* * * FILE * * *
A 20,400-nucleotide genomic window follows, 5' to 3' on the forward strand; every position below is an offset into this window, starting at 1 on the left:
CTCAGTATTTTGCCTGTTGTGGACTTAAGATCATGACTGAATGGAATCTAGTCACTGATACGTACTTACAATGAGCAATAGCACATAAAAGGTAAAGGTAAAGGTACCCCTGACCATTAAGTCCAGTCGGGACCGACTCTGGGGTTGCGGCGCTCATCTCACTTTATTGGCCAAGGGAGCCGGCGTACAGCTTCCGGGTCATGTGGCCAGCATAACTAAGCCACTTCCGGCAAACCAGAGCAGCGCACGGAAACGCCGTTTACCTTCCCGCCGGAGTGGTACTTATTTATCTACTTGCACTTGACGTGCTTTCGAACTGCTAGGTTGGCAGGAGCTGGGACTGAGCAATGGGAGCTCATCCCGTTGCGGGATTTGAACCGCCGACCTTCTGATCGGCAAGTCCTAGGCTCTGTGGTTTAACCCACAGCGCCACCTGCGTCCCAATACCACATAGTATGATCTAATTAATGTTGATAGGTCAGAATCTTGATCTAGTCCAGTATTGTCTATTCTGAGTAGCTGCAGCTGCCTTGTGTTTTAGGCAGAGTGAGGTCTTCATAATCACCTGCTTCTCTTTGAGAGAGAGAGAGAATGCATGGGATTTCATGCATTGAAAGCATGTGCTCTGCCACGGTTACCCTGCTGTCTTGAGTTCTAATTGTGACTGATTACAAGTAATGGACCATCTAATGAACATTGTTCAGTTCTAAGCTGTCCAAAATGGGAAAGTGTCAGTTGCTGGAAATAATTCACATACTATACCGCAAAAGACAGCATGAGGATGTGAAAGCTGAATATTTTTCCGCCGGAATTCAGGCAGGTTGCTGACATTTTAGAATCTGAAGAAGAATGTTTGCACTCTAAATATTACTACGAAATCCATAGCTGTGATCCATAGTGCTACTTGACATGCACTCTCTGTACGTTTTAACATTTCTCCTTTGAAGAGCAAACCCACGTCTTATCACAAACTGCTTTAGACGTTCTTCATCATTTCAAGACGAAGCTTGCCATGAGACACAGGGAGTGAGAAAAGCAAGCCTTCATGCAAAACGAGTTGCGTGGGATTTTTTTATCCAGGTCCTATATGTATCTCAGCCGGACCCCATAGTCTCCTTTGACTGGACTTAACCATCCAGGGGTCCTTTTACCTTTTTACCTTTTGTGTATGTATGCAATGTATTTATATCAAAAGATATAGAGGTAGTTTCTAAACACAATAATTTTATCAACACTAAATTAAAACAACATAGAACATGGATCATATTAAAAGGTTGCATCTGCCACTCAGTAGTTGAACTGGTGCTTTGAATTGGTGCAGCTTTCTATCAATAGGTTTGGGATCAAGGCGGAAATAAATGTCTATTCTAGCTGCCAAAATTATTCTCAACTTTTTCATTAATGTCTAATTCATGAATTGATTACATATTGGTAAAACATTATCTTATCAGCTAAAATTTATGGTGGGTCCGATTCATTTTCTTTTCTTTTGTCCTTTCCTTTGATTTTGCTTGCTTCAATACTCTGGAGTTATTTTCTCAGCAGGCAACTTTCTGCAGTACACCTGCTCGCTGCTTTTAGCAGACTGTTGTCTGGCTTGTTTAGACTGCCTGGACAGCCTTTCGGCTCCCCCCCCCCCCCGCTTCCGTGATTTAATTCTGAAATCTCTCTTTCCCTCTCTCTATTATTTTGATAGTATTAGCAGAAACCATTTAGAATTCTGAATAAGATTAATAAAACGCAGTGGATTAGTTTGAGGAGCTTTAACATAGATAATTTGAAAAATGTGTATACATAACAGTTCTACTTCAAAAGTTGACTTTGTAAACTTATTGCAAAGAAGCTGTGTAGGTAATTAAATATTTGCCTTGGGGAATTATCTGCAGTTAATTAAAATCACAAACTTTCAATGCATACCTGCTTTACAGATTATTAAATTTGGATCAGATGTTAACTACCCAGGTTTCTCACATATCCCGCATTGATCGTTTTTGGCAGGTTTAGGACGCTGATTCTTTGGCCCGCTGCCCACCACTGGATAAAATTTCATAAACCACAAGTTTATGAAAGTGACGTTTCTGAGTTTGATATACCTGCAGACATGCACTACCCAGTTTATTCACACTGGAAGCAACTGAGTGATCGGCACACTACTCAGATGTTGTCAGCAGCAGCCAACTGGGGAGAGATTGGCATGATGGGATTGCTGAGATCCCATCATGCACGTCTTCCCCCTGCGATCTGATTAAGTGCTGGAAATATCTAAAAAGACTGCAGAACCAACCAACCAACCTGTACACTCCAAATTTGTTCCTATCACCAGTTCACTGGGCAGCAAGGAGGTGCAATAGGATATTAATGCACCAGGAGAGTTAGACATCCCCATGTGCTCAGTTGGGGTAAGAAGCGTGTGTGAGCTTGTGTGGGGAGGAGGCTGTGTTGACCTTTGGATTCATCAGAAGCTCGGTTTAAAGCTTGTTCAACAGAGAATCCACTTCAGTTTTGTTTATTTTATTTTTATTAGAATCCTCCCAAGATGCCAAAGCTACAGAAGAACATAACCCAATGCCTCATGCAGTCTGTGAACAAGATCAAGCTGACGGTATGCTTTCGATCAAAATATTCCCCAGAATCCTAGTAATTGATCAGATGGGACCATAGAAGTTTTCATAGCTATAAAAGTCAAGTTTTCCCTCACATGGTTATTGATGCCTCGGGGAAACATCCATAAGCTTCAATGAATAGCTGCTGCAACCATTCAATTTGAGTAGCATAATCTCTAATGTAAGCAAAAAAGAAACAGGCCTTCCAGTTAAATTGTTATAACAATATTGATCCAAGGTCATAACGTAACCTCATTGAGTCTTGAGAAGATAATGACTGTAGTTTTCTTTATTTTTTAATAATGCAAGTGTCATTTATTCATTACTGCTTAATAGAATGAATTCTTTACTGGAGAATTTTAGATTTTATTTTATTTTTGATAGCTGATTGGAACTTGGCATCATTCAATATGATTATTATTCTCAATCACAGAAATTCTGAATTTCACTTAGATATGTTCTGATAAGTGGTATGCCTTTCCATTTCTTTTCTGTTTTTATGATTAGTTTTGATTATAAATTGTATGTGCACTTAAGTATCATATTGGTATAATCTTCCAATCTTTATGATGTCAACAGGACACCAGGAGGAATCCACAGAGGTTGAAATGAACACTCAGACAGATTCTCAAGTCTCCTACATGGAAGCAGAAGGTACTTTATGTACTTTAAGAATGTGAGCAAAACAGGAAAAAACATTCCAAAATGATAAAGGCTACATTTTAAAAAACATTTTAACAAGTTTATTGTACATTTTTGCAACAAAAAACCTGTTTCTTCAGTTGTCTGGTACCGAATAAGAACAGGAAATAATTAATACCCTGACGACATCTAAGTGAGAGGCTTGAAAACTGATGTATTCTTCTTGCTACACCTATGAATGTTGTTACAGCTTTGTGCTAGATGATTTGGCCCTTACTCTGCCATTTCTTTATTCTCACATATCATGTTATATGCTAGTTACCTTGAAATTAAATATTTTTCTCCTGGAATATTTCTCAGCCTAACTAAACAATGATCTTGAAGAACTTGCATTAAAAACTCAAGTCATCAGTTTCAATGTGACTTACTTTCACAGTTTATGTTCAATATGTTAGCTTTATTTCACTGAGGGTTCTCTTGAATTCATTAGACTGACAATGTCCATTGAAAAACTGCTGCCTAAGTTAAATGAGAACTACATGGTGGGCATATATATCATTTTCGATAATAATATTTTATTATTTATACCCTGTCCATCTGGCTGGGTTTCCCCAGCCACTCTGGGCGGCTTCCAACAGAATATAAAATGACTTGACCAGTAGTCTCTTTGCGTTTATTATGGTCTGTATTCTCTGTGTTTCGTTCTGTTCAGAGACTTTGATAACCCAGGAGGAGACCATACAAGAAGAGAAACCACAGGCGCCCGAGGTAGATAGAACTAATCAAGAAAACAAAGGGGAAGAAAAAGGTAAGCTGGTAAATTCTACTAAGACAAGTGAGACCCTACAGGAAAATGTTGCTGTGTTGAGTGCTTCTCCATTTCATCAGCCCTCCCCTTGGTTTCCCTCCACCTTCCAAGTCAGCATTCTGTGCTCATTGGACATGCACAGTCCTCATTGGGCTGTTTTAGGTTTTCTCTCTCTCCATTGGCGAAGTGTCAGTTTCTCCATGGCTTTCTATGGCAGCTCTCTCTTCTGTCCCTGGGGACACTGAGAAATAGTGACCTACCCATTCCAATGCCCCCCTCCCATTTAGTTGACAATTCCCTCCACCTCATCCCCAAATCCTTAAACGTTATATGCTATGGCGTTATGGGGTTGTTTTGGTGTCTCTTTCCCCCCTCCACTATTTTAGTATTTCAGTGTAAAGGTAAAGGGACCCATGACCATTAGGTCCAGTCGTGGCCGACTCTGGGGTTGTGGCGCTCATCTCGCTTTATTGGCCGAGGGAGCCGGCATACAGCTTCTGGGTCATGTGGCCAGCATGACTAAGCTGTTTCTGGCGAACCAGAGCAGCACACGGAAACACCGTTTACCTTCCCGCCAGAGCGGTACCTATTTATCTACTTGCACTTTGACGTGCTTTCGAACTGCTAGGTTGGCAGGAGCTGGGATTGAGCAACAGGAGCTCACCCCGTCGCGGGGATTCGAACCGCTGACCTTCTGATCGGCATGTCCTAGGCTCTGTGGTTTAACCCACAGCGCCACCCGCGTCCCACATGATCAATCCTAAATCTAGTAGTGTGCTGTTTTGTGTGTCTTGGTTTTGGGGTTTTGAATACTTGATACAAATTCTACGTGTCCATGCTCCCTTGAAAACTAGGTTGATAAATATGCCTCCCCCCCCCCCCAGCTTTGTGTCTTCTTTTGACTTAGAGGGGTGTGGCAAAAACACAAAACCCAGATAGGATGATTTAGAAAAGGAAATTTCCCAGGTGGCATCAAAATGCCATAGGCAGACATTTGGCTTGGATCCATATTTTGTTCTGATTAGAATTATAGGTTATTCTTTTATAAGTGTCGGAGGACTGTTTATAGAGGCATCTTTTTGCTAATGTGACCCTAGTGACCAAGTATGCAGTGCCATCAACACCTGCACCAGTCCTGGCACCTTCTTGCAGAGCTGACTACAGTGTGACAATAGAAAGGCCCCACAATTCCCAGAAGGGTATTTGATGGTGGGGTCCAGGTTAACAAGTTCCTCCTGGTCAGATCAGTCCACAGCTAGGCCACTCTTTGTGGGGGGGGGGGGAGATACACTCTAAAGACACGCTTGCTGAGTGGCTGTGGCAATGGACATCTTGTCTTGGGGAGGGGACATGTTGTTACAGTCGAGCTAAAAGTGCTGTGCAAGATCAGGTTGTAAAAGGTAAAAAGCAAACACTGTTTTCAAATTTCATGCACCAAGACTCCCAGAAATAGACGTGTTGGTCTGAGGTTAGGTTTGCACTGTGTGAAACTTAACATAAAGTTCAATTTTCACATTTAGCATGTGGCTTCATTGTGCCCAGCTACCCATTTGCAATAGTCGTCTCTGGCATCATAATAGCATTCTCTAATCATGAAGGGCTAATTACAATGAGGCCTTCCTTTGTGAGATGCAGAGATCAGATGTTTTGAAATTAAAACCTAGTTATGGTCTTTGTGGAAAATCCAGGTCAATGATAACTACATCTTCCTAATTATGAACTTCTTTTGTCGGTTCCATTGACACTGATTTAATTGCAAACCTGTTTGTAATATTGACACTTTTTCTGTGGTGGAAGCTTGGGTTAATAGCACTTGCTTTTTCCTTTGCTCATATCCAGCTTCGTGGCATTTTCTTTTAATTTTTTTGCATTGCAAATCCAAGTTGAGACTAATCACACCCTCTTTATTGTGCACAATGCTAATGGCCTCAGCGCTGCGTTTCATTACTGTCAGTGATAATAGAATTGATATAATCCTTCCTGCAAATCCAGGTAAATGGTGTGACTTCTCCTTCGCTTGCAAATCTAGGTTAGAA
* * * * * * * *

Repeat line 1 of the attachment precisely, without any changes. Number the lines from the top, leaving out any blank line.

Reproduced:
A 20,400-nucleotide genomic window follows, 5' to 3' on the forward strand; every position below is an offset into this window, starting at 1 on the left: